Sr. Colette Revives LUREC Prairie
Colette Fahrner, a Sister of the Living Word (SLW), is an integral part of the Retreat and Ecology Campus’ history. Before the property was purchased by Loyola and became LUREC, it was St. Joseph’s Seminary and Retreat Center (more commonly known as the “Rez”) from 2000 to 2007. Sr. Colette was known for organizing retreats at St. Joseph’s, but she also worked very hard to maintain the prairie next to the seminary. The two-acre plot had originally been plowed and planted with prairie seeds by a man whose wife had worked at the Rez, but it was Sr. Colette who weeded the prairie, mowed a path through its center, and made sure it was burned regularly as prairies require.
When Loyola purchased the property in 2010, the prairie was in desperate need of a burning, but all attention was diverted to preparing the campus for students. However, LUREC staff members were anxious to meet Sr. Colette – she was recalled with great admiration by McHenry County conservationists. Before long, Sr. Colette was attending LUREC programs and meetings to plan the campus’ future.
Although there was much talk, not a lot was being done to revive the prairie. However, at the insistence of a former student, now an ecological restorationist, LUREC leaders realized the importance of the prairie and began restoration immediately. In October 2012, twenty-seven native species of seed were harvested from the prairie. Some of the species are even among the highest quality prairie plants found in the region – plants like Rattlesnake Master, Indian Plantain, Wild Quinine, Prairie Blazing Star, Wild White Indigo, and Great St. John’s Wort. Oak trees were also restored in order to facilitate the growth of several species of plants.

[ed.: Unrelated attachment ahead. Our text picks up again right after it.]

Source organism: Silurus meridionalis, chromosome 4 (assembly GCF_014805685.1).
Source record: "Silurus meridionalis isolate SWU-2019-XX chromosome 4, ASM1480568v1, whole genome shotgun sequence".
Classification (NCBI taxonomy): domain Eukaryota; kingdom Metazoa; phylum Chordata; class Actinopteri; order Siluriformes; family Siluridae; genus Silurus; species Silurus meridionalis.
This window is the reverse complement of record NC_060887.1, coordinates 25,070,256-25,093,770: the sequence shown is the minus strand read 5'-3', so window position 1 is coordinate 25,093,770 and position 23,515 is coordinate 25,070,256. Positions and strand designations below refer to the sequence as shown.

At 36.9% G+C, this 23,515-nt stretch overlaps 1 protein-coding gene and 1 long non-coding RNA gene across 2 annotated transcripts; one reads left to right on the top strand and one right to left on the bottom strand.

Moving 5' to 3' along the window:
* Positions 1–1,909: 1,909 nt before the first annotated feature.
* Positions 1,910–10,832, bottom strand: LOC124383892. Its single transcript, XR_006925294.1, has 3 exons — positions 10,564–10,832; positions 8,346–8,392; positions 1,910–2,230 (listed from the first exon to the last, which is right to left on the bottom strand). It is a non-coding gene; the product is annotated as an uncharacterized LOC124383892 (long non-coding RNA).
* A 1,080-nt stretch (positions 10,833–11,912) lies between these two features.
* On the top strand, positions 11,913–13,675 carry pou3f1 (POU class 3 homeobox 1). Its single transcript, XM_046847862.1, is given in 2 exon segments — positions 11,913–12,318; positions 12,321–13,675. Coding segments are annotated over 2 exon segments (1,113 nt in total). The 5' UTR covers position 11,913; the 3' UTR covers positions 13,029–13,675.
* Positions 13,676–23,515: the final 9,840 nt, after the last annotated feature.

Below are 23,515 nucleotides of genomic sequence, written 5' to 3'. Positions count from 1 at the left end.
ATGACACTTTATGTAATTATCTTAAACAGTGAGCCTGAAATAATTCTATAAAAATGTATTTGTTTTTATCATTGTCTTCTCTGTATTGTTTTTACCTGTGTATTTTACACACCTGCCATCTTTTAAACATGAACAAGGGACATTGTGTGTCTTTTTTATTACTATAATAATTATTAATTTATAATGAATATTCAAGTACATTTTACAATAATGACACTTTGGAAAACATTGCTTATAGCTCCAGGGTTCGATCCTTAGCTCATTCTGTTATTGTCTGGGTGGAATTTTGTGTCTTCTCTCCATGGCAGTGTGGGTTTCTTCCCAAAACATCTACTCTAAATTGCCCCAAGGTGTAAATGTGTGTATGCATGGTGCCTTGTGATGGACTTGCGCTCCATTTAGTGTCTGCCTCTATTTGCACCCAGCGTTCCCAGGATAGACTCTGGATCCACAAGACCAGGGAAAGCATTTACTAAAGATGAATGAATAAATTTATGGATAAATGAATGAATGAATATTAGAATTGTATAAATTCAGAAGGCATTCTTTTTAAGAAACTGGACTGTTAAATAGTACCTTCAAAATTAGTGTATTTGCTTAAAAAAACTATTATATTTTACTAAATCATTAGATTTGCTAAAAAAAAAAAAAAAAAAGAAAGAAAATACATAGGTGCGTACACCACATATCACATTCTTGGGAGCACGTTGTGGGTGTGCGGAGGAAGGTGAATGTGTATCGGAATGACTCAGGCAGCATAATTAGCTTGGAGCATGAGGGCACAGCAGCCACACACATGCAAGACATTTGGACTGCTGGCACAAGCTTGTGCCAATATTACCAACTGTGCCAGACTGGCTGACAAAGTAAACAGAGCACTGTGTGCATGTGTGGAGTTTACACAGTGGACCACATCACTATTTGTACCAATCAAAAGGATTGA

In April of this year the prairie was burned, and all summer long the LUREC staff has been watching wonderful plants bloom. So far over sixty native plants have been identified, and even more have been discovered that were previously unaccounted for – like Glade Mallow, Nodding Wild Onion, Canadian Milk Vetch, and Wild Senna. LUREC plans to continue collecting seed and spreading it elsewhere on the property – and possibly trading with neighbors.
In addition to the prairie plants, small bur oak trees have begun to grow and are predicted to become the dominant vegetation on the plot many years from now. With the maturation of the oaks, LUREC will begin to look like it did when European settlers began moving into McHenry County.
Sr. Colette has visited the prairie twice this summer, and has approved of the developments at LUREC. Without her help, Loyola’s Retreat and Ecology Campus would not be what it is today.